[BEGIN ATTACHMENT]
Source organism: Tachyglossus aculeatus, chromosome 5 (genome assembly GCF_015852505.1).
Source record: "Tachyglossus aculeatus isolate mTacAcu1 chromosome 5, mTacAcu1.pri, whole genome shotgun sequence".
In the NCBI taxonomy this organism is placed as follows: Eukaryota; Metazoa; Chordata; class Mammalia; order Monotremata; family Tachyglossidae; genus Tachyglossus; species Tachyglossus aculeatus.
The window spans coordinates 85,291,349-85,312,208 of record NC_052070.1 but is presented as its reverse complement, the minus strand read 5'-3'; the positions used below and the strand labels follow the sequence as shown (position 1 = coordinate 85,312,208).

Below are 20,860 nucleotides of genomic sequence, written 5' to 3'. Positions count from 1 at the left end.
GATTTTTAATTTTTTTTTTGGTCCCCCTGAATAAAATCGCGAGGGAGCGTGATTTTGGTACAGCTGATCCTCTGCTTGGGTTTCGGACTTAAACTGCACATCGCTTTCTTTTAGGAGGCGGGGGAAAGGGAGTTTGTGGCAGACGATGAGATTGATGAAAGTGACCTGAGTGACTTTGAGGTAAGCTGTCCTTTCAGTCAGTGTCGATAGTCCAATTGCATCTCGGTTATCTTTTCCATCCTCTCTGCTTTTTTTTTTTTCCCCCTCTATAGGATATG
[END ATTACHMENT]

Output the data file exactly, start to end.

Source organism: Tachyglossus aculeatus, chromosome 5 (genome assembly GCF_015852505.1).
Source record: "Tachyglossus aculeatus isolate mTacAcu1 chromosome 5, mTacAcu1.pri, whole genome shotgun sequence".
In the NCBI taxonomy this organism is placed as follows: Eukaryota; Metazoa; Chordata; class Mammalia; order Monotremata; family Tachyglossidae; genus Tachyglossus; species Tachyglossus aculeatus.
The window spans coordinates 85,291,349-85,312,208 of record NC_052070.1 but is presented as its reverse complement, the minus strand read 5'-3'; the positions used below and the strand labels follow the sequence as shown (position 1 = coordinate 85,312,208).

Below are 20,860 nucleotides of genomic sequence, written 5' to 3'. Positions count from 1 at the left end.
GATTTTTAATTTTTTTTTTGGTCCCCCTGAATAAAATCGCGAGGGAGCGTGATTTTGGTACAGCTGATCCTCTGCTTGGGTTTCGGACTTAAACTGCACATCGCTTTCTTTTAGGAGGCGGGGGAAAGGGAGTTTGTGGCAGACGATGAGATTGATGAAAGTGACCTGAGTGACTTTGAGGTAAGCTGTCCTTTCAGTCAGTGTCGATAGTCCAATTGCATCTCGGTTATCTTTTCCATCCTCTCTGCTTTTTTTTTTTTCCCCCTCTATAGGATATG